his successor at the ceremony
when the museum opens in
late 1990. The museum is on
land donated by the federal
government, but the $170 mil-
lion needed for construction
and exhibits is being raised
privately.
Harvey Meyerhoff of Balti-
more, chairman of the U.S.
Holocaust Memorial Council,
said funds are coming in, rang-
ing from the pennies of school
children to large donations of
$1 million or more from 19
individuals, families and foun-
dations.
In denouncing anti-
Semitism, Reagan attacked
those in the United States who
are engaged in the "disgusting
task of minimizing or even
denying the truth of the Holo-
caust. This act of intellectual
genocide must not go unchal-
lenged."
Reagan is chairman of the
honorary campaign committee
for the museum.
Three other members of the
honorary committee were on
the dias: Warren Burger, for-
mer chief justice of the U.S.
Supreme Court; Jeane Kirkpa-
trick, former U.S. ambassador
to the United Nations; and Dr.
Billy Graham, the evangelist.
LU
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Page 2 The Jewish Floridian of South County/Friday, October 21, 1988
Local Hadassah Member
Wins National Award
Bess Appel, a member of
Menachem Begin Chapter of
Hadassah, has been named a
winner of the 1988 Hadassah
National Leadership Award.
Appel, who served on the
organizing committee for the
Delray Beach chapter, has
been its vice president of edu-
cation and chairman of its
study group for the past nine
years.
Prior to moving to Florida,
Appell was president of the
Fall River, Mass. chapter of
Hadassah, was education
chairman for Western New
England and chaired the
spring conference.
In the Florida Atlantic
Region, Appel holds the Zion-
ist affairs portfolio. For sev-
eral years, she has chaired
Hadassah Education Day, held
at Florida Atlantic University,
and this year she also partici-
pated in a panel discussion.
She also chaired the Zionist
affairs plenary session at last
year's spring regional confer-
ence and will do so again in
May, 1989.
Locally, Appel's activities
include teaching Bible classes
for the Brandeis Women's
Group in Delray Beach and
serving as a volunteer labora-
tory worker at the Delray
Community Clinic and a volun-
teer science teacher at the
Jewish Community School in
Boca Raton.
Active in the League of
Women Voters in Fall River,
she chaired its Foreign Affairs
and UN committees and was a
member of the League's
national committee for
the UN. She was also active in
her synagogue's sisterhood
and taught arts and crafts to
the elderly at the Jewish Home
for the Aged.
District K of P
Plans One-Day Cruise
The Fraternal Knights of
Pythias Brotherhood, 11th dis-
trict, is sponsoring an all-day
cruise on the Sea Escape
Thursday, Nov. 10. The ship
will leave from Port Everg-
lades at 9:30 a.m.
Round trip bus transporta-
tion, port tax, three meals,
gambling casino, shows and
dancing are included in the
price. This fund raiser will help
benefit handicapped children,
explains Sir Abe Masanoff,
district president.
For reservations: 499-7021
or 498-4505.
Dukakis Pluralism
WASHINGTON (JTA) -
Gov. Michael Dukakis told a
group of leading Jewish sup-
porters that a lesson of the
Holocaust is that anti-
Semitism and all forms of
bigotry must be fought and
Israel's survival assured.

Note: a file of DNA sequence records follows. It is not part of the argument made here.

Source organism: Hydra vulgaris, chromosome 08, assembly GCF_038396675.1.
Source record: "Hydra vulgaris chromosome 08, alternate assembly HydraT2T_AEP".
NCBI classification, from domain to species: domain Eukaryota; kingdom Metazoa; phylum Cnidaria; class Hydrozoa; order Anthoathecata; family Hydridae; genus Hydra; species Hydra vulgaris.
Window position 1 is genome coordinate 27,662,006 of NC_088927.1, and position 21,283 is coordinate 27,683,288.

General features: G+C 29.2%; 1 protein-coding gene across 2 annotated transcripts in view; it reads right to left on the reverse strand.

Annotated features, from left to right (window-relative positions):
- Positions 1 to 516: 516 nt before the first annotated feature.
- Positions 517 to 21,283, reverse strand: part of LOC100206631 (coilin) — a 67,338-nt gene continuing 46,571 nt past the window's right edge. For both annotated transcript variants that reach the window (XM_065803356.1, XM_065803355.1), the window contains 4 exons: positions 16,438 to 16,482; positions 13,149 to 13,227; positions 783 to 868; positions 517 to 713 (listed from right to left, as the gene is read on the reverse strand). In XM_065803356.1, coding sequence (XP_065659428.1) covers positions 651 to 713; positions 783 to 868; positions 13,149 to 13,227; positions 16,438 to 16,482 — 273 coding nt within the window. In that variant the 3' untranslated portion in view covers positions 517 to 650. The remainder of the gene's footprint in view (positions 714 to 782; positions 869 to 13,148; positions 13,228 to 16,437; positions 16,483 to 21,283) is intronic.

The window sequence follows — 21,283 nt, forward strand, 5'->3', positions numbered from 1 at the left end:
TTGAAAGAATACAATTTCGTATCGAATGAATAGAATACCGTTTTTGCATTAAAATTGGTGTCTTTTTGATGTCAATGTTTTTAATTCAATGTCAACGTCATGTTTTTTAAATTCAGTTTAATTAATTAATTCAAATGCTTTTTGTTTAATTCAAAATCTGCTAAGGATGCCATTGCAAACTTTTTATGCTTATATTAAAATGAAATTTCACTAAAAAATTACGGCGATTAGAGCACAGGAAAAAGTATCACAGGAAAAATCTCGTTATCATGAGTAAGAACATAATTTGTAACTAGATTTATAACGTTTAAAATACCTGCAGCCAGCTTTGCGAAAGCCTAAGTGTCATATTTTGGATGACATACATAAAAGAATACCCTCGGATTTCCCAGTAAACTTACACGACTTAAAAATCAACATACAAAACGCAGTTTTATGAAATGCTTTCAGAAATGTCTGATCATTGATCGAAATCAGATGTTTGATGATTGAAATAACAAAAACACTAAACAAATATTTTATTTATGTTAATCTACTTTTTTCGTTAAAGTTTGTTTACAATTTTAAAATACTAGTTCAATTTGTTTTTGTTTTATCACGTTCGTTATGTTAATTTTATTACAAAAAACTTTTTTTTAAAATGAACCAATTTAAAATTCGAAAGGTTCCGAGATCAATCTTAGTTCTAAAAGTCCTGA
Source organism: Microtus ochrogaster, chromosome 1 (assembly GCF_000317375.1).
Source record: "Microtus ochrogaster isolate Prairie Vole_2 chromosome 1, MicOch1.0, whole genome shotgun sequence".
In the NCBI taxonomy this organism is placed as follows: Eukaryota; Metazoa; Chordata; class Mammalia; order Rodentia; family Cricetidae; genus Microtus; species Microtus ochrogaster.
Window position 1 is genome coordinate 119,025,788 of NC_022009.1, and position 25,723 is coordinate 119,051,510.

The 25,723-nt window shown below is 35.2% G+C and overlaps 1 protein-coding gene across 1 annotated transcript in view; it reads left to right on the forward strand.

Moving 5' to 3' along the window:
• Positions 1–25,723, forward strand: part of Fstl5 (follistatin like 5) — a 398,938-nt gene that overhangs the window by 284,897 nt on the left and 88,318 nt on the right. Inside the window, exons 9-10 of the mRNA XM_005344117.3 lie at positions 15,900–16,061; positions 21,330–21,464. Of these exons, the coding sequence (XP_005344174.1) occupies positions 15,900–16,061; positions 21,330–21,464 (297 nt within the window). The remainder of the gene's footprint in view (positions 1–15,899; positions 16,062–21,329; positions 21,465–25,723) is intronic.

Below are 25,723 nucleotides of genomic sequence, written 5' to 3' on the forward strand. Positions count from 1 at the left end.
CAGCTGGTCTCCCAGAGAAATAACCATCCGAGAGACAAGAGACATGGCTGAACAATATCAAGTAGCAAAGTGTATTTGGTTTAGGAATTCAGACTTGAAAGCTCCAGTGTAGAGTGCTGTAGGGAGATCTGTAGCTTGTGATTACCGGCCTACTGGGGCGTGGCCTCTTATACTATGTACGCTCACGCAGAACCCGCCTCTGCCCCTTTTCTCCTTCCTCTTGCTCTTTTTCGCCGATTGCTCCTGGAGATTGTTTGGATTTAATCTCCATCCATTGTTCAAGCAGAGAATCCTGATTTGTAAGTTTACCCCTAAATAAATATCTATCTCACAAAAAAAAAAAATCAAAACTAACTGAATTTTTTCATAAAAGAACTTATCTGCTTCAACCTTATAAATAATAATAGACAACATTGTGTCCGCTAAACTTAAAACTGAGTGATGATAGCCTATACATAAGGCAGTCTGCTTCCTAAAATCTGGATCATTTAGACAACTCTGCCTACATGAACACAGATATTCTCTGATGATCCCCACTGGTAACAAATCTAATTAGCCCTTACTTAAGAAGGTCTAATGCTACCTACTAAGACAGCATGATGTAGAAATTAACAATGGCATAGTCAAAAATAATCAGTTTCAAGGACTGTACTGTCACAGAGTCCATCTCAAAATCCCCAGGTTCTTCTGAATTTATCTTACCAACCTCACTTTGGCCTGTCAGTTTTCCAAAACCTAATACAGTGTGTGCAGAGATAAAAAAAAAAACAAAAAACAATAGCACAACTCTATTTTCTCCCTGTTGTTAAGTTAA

"That terrible event taught
us that we must never consider
human rights anywhere simply
an 'internal problem,' that we
must always speak and act
forcefully against every form
of bigotry, and that we must
never take Israel's survival for
granted," the Democratic
presidential nominee said.
Dukakis made his comments
as he met in Boston with the
newly formed National Jewish
Leadership Council for
Dukakis/Bentsen, which
endorsed his candidacy
because it believes he "will
work for the strengthening of
a pluralist America."
The council, which has seven
co-chairpersons and a 34-
member executive committee,
also stressed that Dukakis
"has an unblemished record of
support for Israel's security
and for ever-stronger coopera-
tion between Israel and the
United States."
Dukakis said he believes that
"Israel's fate is our fate. That
when Israel is threatened, all
those who cherish freedom are
threatened."
He repeated his pledge "to
work together with the leaders
of Israel, and with Arab lead-
ers who are willing to respect
Israel's right to exist within
secure borders and reject ter-
rorism, to protect democracy
and further the cause of peace
in the Middle East."
The Democratic candidate
also told the Jewish leaders he
is committed to "the best
America," which "celebrates
the importance of religious
faith and respects the separa-
tion of church and state. The
best America rejects racism,
bigotry and anti-Semitism."
During the hour-long meet-
ing, Dukakis was asked about
the potential influence of the
Rev. Jesse Jackson on his
administration if he is elected.
He assured the Jewish leaders
that he had not made any deal
with Jackson.
PEKING OPERA TO ISRAEL
TEL AVIV (JTA) The centuries-old Peking Opera will
perform in Israel next May.
The famous Chinese company signed a contract in
Belgium with Bidur La'am, the Israeli impresarios who are
promoting the one-week tour.
Details will be worked out when its representatives visit
Peking in December.
The 30-member Chinese troupe appeared at the Edin-
burgh Festival this year and had performed in the United
States in 1987.
Hadassah
The Aviva Chapter of
Hadassah will meet Wednes-
day, Oct. 26, 12:30 p.m., at
Patch Reef Park Clubhouse,
Yamato Road, Boca Raton.
The Aviva chapter of Hadas-
sah is sponsoring a luncheon/
card party on Monday, Nov.
14, at noon, at the Boca Teeca
Social Hall, 5800 N.W. 2nd
Avenue, Boca Raton. A dairy
lunch is $10 per person. Reser-
vations must be made by Nov.
7. For information: 391-7995
or 994-3930.
B'nai B'rith Women
B'nai B'rith Women of Boca
Raton chapter will host an
evening program featuring
"Forbidden Broadway '88" at